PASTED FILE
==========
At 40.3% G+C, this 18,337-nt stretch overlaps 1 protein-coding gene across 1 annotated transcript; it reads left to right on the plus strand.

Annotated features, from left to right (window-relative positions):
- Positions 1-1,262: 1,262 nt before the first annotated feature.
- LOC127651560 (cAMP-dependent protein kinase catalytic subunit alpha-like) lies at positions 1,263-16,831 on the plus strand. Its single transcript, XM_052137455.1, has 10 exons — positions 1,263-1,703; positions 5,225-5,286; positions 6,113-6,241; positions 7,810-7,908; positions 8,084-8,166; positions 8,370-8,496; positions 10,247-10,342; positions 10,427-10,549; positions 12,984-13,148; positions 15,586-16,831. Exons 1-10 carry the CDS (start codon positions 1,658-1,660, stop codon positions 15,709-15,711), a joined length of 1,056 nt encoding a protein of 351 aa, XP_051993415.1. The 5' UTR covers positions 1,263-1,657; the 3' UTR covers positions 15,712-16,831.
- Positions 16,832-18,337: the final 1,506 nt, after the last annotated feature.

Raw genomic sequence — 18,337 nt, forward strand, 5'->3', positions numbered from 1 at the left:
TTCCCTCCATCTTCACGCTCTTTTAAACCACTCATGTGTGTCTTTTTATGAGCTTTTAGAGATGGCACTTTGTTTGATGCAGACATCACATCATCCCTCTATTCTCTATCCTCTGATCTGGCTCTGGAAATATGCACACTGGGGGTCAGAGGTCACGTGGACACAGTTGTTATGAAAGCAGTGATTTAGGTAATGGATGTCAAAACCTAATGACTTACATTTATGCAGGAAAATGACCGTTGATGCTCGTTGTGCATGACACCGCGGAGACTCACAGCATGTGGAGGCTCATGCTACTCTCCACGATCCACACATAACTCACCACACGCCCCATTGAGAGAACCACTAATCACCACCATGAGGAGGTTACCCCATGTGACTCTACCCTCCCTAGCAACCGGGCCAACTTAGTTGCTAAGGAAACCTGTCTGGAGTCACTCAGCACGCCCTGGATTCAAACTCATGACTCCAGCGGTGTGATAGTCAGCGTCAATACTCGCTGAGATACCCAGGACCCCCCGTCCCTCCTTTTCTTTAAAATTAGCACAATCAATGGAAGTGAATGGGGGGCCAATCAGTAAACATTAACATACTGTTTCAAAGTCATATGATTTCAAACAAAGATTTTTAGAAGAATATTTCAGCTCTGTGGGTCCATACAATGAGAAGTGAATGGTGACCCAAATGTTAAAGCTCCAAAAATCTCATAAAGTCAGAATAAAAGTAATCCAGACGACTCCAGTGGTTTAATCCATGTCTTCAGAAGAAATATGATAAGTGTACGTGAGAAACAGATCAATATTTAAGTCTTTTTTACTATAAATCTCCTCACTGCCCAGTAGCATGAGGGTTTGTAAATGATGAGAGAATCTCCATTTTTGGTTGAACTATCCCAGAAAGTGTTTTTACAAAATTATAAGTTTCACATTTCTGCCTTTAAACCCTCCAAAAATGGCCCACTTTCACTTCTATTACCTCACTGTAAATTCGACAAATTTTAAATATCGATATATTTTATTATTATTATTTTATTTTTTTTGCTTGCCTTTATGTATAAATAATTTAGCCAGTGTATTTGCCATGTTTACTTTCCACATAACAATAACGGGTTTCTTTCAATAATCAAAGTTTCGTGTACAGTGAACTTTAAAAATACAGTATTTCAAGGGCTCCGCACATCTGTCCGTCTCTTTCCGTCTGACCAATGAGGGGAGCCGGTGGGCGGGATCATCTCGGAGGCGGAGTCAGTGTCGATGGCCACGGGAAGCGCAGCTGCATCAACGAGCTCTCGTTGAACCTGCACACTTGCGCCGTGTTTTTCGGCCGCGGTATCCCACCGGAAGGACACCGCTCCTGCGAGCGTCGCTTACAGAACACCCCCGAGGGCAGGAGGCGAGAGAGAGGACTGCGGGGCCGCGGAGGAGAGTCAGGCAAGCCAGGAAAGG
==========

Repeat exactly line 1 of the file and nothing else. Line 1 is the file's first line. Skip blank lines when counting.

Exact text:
At 40.3% G+C, this 18,337-nt stretch overlaps 1 protein-coding gene across 1 annotated transcript; it reads left to right on the plus strand.